Chicago Fire “All-Out Mystery” Review: Partners and Steps Forward

Chicago Fire “All-Out Mystery” Spoilers Ahead

CHICAGO FIRE "All-Out Mystery" Episode 1106 -- Pictured: (l-r) Joe Minoso as Joe Cruz, Patrick Clear as Gene, Alberto Rosende as Blake Gallo --
(Photo by: Adrian S Burrows Sr/NBC)

Chicago Fire Season 11, Episode 6, “All-Out Mystery,” is a fantastic hour that touches base with the show’s heart while bringing an intriguing case centerfold. It’s the first time since “Completely Shattered” that the show feels like the comforting piece of the puzzle we’ve grown to love while simultaneously leading out of the holiday special of “Haunted House.

At its core, this series has always been about families. Whether that means romantic relationships or platonic ones, the show’s always made it clear that the people we choose to love and bring into our circle are ones worth protecting. It’s a series about knowing what to do when people are in need of others and how there’s a light hidden deep beyond the embers.

Where Past and Present Lead

Cruz, Chloe, and Javi in Chicago Fire Season 11 Episode 6 "All-Out Mystery"

The Cruz family storyline became an instant tearjerker and favorite since Javi joined the picture in “Keep You Safe.” And Chicago Fire’s “All-Out Mystery” it’s no exception. Frankly, it’s made it an even stronger arc. This storyline is the first time the show’s made me cry happy tears this season, and I’ll take that as a big win. Though we don’t yet have an affirmative “yes” on the adoption, knowing it’s coming is going to make the rest of the season more worthwhile.

Still, what makes this episode so special has everything to do with Cruz and Javi’s journey and how finding each other has made both of them feel complete. Cruz gave Javi a home, and Javi expanded their family with more light. Cruz and Chloe now get to do everything twice because of Javi and Otis, bringing much more wonder and heart into their relationship.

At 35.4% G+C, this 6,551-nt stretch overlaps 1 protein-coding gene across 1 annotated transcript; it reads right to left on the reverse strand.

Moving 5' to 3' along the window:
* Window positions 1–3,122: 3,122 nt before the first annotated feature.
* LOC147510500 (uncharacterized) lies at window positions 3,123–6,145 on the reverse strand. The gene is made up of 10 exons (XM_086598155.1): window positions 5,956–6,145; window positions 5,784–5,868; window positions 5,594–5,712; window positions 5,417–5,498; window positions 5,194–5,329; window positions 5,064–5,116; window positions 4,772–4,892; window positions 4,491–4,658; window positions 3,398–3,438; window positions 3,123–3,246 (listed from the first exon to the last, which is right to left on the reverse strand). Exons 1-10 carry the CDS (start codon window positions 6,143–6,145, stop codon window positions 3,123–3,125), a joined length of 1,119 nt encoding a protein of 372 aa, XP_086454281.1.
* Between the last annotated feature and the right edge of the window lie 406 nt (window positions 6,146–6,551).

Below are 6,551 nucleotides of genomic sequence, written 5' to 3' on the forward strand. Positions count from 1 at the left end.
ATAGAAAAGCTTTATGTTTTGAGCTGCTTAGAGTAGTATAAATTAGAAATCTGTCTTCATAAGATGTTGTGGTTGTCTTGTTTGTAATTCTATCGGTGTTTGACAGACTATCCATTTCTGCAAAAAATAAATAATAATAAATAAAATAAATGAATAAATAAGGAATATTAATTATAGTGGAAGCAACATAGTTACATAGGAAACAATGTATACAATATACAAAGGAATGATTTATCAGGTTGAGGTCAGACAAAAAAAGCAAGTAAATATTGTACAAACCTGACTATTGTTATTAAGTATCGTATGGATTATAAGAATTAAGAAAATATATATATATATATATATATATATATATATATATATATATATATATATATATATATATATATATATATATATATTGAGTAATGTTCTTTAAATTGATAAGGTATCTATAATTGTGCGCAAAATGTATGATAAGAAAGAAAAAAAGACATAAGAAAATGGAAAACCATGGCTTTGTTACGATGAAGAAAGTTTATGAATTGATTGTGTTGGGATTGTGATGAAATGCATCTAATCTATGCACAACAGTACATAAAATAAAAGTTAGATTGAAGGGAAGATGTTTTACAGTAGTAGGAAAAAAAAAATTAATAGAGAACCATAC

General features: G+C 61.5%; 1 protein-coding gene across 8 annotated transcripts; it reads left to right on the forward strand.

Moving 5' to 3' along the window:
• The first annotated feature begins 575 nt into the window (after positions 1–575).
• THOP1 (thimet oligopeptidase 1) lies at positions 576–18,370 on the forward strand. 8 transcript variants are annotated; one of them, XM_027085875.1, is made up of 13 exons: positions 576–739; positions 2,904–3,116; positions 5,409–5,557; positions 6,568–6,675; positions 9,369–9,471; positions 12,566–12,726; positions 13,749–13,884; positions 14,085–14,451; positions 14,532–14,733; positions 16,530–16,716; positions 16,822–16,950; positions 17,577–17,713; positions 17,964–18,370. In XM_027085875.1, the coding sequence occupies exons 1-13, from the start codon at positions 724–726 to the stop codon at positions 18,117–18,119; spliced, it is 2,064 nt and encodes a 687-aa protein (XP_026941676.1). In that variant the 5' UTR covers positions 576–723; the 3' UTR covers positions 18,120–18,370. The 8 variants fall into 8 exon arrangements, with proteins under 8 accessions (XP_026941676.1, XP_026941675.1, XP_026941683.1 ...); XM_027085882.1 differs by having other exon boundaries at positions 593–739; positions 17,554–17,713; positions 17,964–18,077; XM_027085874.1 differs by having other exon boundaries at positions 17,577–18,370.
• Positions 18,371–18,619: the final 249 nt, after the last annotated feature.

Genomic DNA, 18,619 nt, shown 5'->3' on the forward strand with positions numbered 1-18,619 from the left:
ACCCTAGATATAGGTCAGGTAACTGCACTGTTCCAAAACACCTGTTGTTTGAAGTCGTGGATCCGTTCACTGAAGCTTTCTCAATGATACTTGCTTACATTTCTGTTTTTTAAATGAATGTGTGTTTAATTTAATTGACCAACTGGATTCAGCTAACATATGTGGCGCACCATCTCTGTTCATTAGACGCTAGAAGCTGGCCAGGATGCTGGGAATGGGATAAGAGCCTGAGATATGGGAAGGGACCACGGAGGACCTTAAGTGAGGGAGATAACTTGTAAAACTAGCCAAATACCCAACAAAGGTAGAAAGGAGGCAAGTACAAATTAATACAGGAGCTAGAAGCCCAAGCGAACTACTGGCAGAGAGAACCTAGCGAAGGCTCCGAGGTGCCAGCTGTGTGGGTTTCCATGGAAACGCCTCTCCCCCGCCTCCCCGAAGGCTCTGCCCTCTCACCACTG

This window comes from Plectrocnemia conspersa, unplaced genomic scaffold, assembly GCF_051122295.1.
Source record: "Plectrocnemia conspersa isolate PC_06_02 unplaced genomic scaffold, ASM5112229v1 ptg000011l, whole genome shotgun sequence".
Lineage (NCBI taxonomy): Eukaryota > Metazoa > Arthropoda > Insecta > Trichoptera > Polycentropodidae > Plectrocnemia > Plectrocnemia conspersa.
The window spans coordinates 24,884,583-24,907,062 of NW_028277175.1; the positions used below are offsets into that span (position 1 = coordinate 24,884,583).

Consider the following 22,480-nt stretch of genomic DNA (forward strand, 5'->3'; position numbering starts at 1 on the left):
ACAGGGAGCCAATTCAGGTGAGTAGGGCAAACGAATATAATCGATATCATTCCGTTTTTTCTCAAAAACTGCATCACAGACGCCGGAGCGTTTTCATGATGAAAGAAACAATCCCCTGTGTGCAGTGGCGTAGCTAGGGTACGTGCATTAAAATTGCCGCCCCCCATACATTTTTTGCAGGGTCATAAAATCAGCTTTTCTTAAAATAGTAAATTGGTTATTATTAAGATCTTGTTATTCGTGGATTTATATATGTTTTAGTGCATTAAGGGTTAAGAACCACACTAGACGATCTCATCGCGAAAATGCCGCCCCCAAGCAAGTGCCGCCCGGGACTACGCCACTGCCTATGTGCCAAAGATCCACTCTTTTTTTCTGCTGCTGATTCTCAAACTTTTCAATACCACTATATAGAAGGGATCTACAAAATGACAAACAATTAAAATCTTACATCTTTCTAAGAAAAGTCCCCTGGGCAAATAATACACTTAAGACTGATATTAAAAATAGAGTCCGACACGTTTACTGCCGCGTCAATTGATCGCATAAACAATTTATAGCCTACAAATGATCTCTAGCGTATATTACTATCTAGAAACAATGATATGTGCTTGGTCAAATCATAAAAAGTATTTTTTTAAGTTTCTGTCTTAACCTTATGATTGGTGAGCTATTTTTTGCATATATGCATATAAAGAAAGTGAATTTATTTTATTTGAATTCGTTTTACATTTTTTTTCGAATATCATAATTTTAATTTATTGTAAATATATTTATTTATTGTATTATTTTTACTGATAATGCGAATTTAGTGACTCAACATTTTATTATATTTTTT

I started choking up when Chloe revealed that they could officially file the paperwork, lost it when Cruz asked Hermann to write his character application, and straight up bawled my eyes out when Javi asked if he could call Cruz “dad.” This arc has been one of the more heartwarming narratives in Chicago Fire, which adds layers to the story’s overarching theme while effortlessly improving character development.

Celebratory Partnership

CHICAGO FIRE "All-Out Mystery" Episode 1106 -- Pictured: (l-r) Taylor Kinney as Kelly Severide, Miranda Rae Mayo as Stella Kidd
(Photo by: Adrian S Burrows Sr/NBC)

There are few things better than Stella and Severide working together on a case that would’ve otherwise gone to Seagar. No offense to Seagar, but Stella is the best partner—in every way. Watching them work together and later celebrate their victories is a blast. It allows them to be their playful, most authentic selves.

At the very least, Chicago Fire’s “All-Out Mystery” reminds viewers (and hopefully other writers) that couples can still be riveting long after marriage. We don’t need to throw curveballs their way—we could let them be. We could have them work together, evolve, and celebrate their accomplishments with makeout sessions. Madam Secretary has always been a shining example of this on TV, and hopefully, Chicago Fire will follow in its footsteps with Stellaride because they’re one of the best parts that still shine a light on romance.

There are a lot of uncertainties attached to the series still, but right now, this episode is a good one. Should the series go in better directions, we could return from the heartbreak we experienced. Though, really, it’s tough. It’s really tough.

Further Thoughts

  • I legitimately started bawling into my pasta when Javi asked if he could start calling Cruz “dad.”
  • Honesty is the best policy, indeed, but ratting out Gallo was kind of unnecessary, Brett, especially because we still don’t trust Carver. Gallo was also wrong to snoop.
  • Ritter telling Gallo: “I have never in my life finished your sentences,” cracked me up.
  • Still can’t say I care about or really trust Carver, but eh.
  • An episode that begins and or ends with Stellaride making out is always a good episode.

Now streaming on Peacock: What are your thoughts on Chicago Fire‘s “All-Out Mystery?” Let us know in the comments below.


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